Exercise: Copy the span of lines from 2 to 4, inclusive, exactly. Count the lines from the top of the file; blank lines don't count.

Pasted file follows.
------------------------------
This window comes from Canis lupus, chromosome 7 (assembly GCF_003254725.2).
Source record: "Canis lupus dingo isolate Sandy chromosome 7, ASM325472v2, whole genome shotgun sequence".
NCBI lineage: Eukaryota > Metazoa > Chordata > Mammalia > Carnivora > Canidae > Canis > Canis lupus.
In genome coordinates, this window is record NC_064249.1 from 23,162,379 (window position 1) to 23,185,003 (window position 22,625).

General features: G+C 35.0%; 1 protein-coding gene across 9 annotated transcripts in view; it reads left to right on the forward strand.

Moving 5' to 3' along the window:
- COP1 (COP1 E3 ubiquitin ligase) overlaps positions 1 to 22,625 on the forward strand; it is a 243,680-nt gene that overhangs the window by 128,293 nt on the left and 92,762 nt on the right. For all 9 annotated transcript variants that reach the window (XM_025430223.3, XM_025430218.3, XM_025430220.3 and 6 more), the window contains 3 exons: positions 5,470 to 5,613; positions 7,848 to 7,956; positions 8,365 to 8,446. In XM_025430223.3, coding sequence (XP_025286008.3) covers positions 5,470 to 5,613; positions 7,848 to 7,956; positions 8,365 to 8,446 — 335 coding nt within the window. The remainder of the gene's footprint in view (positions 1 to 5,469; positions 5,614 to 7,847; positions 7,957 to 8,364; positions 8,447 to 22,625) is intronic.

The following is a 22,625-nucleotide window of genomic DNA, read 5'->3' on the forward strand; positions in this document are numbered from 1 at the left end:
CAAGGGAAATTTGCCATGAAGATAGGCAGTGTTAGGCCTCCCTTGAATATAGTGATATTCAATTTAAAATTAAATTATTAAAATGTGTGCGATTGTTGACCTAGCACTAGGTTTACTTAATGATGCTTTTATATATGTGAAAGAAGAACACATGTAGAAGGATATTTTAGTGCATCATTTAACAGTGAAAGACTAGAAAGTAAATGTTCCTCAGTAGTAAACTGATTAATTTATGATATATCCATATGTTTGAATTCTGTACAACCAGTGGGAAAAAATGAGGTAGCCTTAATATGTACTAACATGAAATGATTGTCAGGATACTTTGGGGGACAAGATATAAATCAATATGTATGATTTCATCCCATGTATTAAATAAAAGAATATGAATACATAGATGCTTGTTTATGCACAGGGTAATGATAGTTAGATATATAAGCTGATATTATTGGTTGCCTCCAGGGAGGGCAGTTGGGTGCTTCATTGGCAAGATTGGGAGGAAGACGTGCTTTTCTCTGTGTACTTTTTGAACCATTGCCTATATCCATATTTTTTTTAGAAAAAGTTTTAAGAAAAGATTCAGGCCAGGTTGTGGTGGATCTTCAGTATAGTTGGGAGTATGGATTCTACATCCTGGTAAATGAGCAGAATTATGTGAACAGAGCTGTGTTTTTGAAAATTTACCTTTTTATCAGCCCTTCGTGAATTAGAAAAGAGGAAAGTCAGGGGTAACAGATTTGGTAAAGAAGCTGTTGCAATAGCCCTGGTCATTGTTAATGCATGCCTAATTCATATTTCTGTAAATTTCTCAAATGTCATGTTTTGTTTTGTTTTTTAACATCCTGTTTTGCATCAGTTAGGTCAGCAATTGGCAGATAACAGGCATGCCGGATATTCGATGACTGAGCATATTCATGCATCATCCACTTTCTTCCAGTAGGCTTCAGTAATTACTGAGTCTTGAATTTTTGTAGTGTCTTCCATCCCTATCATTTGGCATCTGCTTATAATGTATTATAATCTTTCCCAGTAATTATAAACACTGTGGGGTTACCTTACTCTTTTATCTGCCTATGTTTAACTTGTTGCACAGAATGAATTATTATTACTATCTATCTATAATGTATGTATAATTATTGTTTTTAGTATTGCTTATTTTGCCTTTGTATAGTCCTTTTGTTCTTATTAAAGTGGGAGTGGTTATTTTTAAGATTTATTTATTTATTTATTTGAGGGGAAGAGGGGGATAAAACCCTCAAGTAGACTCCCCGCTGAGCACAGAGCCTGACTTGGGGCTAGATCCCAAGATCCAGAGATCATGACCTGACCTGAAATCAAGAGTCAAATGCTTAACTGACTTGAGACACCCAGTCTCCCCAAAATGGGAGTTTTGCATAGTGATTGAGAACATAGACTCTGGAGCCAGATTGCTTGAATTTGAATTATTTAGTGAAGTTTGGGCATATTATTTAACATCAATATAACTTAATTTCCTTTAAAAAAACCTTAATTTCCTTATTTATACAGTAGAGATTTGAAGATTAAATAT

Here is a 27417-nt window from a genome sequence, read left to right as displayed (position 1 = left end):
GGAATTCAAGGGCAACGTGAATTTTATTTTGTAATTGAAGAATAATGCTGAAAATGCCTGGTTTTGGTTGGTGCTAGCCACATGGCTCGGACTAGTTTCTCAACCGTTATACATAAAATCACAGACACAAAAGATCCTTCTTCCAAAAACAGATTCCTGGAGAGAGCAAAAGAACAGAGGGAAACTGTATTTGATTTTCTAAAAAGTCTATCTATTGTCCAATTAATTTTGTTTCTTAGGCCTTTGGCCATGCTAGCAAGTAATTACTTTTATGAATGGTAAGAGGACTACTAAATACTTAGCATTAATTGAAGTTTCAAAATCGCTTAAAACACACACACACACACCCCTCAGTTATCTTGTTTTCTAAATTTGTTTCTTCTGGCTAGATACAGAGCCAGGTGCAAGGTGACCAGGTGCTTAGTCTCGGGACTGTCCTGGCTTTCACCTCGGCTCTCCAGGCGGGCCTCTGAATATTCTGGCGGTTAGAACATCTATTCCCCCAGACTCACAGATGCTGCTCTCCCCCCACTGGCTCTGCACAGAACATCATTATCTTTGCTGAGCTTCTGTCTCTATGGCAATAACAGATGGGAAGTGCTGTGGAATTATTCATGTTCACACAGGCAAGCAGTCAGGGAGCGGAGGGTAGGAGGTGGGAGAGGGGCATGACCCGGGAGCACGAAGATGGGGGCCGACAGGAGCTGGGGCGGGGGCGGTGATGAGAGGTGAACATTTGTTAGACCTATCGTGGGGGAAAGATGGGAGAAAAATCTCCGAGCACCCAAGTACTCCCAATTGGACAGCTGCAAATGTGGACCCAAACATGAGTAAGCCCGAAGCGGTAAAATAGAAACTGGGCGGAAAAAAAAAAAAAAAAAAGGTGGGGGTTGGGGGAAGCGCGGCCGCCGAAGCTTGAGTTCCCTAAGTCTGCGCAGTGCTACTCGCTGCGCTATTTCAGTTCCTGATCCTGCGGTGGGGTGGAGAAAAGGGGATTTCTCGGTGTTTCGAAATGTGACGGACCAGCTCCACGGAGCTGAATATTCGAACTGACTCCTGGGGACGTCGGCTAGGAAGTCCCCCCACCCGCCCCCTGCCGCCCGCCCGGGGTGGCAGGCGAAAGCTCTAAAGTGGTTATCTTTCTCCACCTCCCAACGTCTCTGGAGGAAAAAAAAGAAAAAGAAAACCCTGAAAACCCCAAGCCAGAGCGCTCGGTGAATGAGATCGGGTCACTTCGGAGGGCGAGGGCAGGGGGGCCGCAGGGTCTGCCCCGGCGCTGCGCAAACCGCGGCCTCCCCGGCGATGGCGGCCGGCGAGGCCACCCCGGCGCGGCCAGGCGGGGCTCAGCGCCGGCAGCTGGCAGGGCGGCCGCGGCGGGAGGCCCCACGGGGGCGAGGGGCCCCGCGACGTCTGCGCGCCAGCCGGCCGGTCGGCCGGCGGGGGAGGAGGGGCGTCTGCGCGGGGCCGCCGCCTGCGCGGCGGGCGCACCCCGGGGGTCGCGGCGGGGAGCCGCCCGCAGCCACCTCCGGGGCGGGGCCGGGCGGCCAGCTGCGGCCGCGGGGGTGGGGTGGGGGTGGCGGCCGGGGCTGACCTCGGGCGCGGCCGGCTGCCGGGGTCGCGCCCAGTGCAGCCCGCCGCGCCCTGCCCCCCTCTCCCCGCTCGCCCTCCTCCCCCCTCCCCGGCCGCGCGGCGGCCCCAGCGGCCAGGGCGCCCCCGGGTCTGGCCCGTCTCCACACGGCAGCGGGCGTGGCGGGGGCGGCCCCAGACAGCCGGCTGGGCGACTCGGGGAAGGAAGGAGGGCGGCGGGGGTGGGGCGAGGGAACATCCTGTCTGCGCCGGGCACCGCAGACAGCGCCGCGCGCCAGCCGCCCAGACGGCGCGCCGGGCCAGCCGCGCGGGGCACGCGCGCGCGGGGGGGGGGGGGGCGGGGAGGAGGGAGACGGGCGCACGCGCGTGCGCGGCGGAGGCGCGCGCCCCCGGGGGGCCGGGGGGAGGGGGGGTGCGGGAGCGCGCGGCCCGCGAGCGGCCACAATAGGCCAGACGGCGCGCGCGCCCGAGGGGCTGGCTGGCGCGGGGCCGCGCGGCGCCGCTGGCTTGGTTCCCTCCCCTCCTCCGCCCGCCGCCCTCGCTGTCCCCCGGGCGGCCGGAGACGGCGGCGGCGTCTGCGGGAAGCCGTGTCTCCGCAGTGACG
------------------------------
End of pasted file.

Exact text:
Source record: "Canis lupus dingo isolate Sandy chromosome 7, ASM325472v2, whole genome shotgun sequence".
NCBI lineage: Eukaryota > Metazoa > Chordata > Mammalia > Carnivora > Canidae > Canis > Canis lupus.
In genome coordinates, this window is record NC_064249.1 from 23,162,379 (window position 1) to 23,185,003 (window position 22,625).